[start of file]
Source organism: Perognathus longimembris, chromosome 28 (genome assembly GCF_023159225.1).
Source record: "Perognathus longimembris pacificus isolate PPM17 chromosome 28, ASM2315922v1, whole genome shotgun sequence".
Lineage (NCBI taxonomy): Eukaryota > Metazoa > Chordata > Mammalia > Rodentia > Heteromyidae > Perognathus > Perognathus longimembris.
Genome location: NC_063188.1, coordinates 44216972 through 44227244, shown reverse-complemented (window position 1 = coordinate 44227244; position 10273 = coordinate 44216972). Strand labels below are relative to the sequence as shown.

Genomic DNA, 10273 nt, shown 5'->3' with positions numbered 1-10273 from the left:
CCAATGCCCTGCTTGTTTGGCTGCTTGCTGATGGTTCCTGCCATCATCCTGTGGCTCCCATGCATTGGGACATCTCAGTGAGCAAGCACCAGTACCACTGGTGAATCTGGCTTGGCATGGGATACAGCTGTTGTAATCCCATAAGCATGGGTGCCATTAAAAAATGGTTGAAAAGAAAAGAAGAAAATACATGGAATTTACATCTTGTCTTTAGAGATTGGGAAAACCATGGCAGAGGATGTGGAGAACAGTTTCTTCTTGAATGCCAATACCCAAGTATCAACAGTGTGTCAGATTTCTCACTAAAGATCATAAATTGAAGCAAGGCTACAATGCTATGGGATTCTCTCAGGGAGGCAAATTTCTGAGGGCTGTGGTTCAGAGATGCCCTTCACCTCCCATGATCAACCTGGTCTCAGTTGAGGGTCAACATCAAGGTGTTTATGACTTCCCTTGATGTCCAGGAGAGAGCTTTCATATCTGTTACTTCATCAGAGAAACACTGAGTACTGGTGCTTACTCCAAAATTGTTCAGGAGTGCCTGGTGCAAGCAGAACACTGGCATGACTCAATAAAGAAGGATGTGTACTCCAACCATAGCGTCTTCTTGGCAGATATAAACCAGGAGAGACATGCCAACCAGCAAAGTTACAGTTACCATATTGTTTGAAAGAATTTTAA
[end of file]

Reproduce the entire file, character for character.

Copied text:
Source organism: Perognathus longimembris, chromosome 28 (genome assembly GCF_023159225.1).
Source record: "Perognathus longimembris pacificus isolate PPM17 chromosome 28, ASM2315922v1, whole genome shotgun sequence".
Lineage (NCBI taxonomy): Eukaryota > Metazoa > Chordata > Mammalia > Rodentia > Heteromyidae > Perognathus > Perognathus longimembris.
Genome location: NC_063188.1, coordinates 44216972 through 44227244, shown reverse-complemented (window position 1 = coordinate 44227244; position 10273 = coordinate 44216972). Strand labels below are relative to the sequence as shown.

Genomic DNA, 10273 nt, shown 5'->3' with positions numbered 1-10273 from the left:
CCAATGCCCTGCTTGTTTGGCTGCTTGCTGATGGTTCCTGCCATCATCCTGTGGCTCCCATGCATTGGGACATCTCAGTGAGCAAGCACCAGTACCACTGGTGAATCTGGCTTGGCATGGGATACAGCTGTTGTAATCCCATAAGCATGGGTGCCATTAAAAAATGGTTGAAAAGAAAAGAAGAAAATACATGGAATTTACATCTTGTCTTTAGAGATTGGGAAAACCATGGCAGAGGATGTGGAGAACAGTTTCTTCTTGAATGCCAATACCCAAGTATCAACAGTGTGTCAGATTTCTCACTAAAGATCATAAATTGAAGCAAGGCTACAATGCTATGGGATTCTCTCAGGGAGGCAAATTTCTGAGGGCTGTGGTTCAGAGATGCCCTTCACCTCCCATGATCAACCTGGTCTCAGTTGAGGGTCAACATCAAGGTGTTTATGACTTCCCTTGATGTCCAGGAGAGAGCTTTCATATCTGTTACTTCATCAGAGAAACACTGAGTACTGGTGCTTACTCCAAAATTGTTCAGGAGTGCCTGGTGCAAGCAGAACACTGGCATGACTCAATAAAGAAGGATGTGTACTCCAACCATAGCGTCTTCTTGGCAGATATAAACCAGGAGAGACATGCCAACCAGCAAAGTTACAGTTACCATATTGTTTGAAAGAATTTTAA